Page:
If you are thinking of setting up a company in Singapore, you may have heard of the term “nominee shareholder”. A nominee shareholder is a person or entity that holds shares on behalf of the actual or beneficial owner of the shares. This arrangement is legal and common in Singapore, as it allows the beneficial owner to maintain confidentiality and protect their identity from public disclosure. However, there are also some risks and obligations involved in appointing a nominee shareholder, which you should be aware of before making this decision. In this blog post, we will explain what a nominee shareholder is, why you may need one, and how to appoint one in Singapore.
What is a nominee shareholder?
A nominee shareholder is an individual or company that holds shares on behalf of the beneficial owner, who is the person who ultimately owns and controls the shares. The nominee shareholder acts as an agent for the beneficial owner and has the legal title to the shares, while the beneficial owner retains the economic benefits and rights attached to the shares, such as dividends, voting rights, and capital gains. The nominee shareholder does not have any interest or stake in the company, and is obliged to act according to the instructions and directives of the beneficial owner.
Why do you need a nominee shareholder in Singapore?
One of the main reasons why you may need a nominee shareholder in Singapore is to maintain confidentiality and protect your identity as a company owner. In Singapore, information about directors and shareholders of companies is publicly available and can be accessed by anyone through the Accounting and Corporate Regulatory Authority (ACRA) website. This means that anyone can find out who owns and controls a company in Singapore, which may expose you to unwanted attention, scrutiny, or competition.
By appointing a nominee shareholder, you can keep your name off the public records and avoid revealing your personal or business interests to third parties. This may be beneficial for various reasons, such as:
– You want to avoid conflicts of interest with your current employer, business partners, or customers
– You want to diversify your portfolio or enter a new market without attracting attention from your competitors
– You want to safeguard your privacy and security from potential threats or harassment
– You want to comply with certain legal or regulatory requirements in your home country or jurisdiction
Another reason why you may need a nominee shareholder in Singapore is to meet the minimum shareholding requirement for certain types of companies. For example, if you want to set up a private limited company in Singapore, you need to have at least one shareholder who can be an individual or a corporate entity. If you do not have any suitable partners or investors to join you as shareholders, you can appoint a nominee shareholder to fulfill this requirement.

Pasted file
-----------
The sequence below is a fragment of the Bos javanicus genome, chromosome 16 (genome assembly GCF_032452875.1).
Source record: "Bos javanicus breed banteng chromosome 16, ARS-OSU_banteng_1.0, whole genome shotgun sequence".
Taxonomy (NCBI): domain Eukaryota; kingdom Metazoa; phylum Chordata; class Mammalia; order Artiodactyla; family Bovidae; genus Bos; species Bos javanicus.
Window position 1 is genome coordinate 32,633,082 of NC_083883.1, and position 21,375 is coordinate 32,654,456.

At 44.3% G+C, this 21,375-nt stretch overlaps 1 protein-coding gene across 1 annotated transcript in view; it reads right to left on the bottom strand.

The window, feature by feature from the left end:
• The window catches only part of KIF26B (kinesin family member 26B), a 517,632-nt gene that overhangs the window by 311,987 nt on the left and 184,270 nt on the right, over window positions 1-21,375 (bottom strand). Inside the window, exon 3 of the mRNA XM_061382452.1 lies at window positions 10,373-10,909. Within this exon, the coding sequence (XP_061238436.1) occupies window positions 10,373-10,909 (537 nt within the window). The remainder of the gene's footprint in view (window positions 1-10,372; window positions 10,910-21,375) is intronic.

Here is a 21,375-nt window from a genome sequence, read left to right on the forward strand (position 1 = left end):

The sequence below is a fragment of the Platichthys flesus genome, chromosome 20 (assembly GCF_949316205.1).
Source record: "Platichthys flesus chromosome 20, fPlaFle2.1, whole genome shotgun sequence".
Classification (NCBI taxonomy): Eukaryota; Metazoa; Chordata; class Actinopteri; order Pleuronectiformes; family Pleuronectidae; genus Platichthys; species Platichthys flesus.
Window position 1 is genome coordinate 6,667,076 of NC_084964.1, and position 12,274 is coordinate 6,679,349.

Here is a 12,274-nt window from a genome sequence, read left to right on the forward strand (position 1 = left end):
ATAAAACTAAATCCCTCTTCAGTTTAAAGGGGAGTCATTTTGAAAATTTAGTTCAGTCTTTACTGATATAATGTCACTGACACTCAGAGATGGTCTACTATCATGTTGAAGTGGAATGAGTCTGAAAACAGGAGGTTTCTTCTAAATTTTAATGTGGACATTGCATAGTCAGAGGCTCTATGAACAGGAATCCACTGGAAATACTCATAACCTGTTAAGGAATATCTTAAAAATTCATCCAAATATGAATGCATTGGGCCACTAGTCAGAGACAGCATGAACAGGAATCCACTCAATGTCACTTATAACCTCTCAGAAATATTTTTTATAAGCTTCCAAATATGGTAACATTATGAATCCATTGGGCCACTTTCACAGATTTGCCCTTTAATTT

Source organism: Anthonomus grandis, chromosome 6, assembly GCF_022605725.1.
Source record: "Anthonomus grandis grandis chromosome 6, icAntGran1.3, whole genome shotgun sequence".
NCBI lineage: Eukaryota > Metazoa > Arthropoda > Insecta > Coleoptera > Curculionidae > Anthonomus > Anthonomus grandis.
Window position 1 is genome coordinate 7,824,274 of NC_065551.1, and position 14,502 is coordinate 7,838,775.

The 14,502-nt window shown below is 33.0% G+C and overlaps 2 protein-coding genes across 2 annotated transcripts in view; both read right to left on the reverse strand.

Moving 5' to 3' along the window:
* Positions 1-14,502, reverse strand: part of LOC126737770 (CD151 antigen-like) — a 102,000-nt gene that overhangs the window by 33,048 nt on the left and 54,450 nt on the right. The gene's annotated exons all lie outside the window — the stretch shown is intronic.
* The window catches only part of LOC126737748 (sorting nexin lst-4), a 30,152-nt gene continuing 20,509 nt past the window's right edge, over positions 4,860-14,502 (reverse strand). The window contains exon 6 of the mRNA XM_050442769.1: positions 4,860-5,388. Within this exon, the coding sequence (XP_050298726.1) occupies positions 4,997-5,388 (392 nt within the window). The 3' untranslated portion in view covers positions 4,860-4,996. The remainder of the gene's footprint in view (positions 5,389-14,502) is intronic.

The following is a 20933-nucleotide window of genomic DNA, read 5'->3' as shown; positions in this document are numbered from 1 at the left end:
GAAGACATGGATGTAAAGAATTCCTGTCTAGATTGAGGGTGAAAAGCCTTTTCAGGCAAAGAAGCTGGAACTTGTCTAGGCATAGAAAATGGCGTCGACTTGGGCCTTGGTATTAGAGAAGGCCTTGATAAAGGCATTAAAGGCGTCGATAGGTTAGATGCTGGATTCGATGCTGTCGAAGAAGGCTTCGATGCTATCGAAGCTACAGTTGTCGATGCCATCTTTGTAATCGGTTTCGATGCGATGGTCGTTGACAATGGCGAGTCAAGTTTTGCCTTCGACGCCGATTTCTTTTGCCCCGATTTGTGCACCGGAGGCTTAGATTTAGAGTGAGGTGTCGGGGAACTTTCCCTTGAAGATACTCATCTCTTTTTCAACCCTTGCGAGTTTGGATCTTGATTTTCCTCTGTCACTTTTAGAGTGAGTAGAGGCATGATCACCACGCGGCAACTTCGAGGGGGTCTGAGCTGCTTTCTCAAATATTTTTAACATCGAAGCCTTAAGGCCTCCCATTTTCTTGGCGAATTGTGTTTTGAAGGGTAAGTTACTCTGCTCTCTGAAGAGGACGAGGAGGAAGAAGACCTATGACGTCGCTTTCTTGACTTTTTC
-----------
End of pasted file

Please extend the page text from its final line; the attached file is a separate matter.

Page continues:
How to appoint a nominee shareholder in Singapore?
To appoint a nominee shareholder in Singapore, you need to enter into a nominee shareholder agreement with the person or entity that will act as your nominee. The agreement should clearly state the terms and conditions of the arrangement, such as:
– The number and value of shares held by the nominee
– The rights and obligations of both parties
– The fees and expenses payable to the nominee
– The duration and termination of the agreement
– The dispute resolution mechanism
The agreement should also include a declaration of trust, which confirms that the nominee holds the shares in trust for the beneficial owner and has no beneficial interest in them. The declaration of trust should be signed by both parties and witnessed by a third party.
In addition to the agreement, you also need to comply with certain legal requirements under the Companies Act 1967. Since 4 October 2022, all companies in Singapore are required to maintain a register of their nominee shareholders and their nominators. The register should contain particulars such as:
– The name and address of each nominee shareholder
– The name and address of each nominator
– The date on which each person became or ceased to be a nominee shareholder or nominator
– The number and class of shares held by each nominee shareholder
The register should be kept at the registered office or principal place of business of the company, and updated within 7 days after being informed of any change. The register should also be produced upon request by ACRA, an officer of ACRA, or a public agency.
Nominee shareholders are also required to inform their respective companies of their status as nominees and provide their nominators’ particulars within certain timelines. Failure to comply with these requirements may result in penalties or prosecution.
Appointing a nominee shareholder in Singapore can be a useful way to protect your identity and interests as a company owner. However, it also involves some risks and responsibilities that you should be aware of before making this decision. Therefore, it is advisable to seek professional advice before appointing a nominee shareholder in Singapore.
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